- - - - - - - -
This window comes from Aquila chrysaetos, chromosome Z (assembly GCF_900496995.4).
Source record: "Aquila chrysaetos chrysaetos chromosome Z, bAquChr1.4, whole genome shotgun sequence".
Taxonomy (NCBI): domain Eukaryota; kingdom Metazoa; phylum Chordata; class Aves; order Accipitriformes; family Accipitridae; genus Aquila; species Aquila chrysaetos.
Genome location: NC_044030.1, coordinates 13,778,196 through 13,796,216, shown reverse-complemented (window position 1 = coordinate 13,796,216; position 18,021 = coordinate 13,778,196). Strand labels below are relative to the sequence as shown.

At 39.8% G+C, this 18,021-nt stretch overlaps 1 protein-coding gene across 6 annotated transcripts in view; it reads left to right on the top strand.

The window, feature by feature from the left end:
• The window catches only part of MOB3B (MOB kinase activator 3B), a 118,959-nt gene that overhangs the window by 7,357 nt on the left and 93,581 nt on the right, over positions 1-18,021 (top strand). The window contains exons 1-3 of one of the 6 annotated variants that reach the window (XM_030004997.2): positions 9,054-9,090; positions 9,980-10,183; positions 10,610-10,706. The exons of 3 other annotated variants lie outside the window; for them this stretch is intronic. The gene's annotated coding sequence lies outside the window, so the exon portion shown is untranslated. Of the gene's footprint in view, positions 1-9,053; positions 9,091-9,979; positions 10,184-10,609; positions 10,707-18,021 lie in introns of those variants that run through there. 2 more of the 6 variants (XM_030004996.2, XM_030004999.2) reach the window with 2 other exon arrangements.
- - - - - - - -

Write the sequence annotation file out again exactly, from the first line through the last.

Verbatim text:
This window comes from Aquila chrysaetos, chromosome Z (assembly GCF_900496995.4).
Source record: "Aquila chrysaetos chrysaetos chromosome Z, bAquChr1.4, whole genome shotgun sequence".
Taxonomy (NCBI): domain Eukaryota; kingdom Metazoa; phylum Chordata; class Aves; order Accipitriformes; family Accipitridae; genus Aquila; species Aquila chrysaetos.
Genome location: NC_044030.1, coordinates 13,778,196 through 13,796,216, shown reverse-complemented (window position 1 = coordinate 13,796,216; position 18,021 = coordinate 13,778,196). Strand labels below are relative to the sequence as shown.

At 39.8% G+C, this 18,021-nt stretch overlaps 1 protein-coding gene across 6 annotated transcripts in view; it reads left to right on the top strand.

The window, feature by feature from the left end:
• The window catches only part of MOB3B (MOB kinase activator 3B), a 118,959-nt gene that overhangs the window by 7,357 nt on the left and 93,581 nt on the right, over positions 1-18,021 (top strand). The window contains exons 1-3 of one of the 6 annotated variants that reach the window (XM_030004997.2): positions 9,054-9,090; positions 9,980-10,183; positions 10,610-10,706. The exons of 3 other annotated variants lie outside the window; for them this stretch is intronic. The gene's annotated coding sequence lies outside the window, so the exon portion shown is untranslated. Of the gene's footprint in view, positions 1-9,053; positions 9,091-9,979; positions 10,184-10,609; positions 10,707-18,021 lie in introns of those variants that run through there. 2 more of the 6 variants (XM_030004996.2, XM_030004999.2) reach the window with 2 other exon arrangements.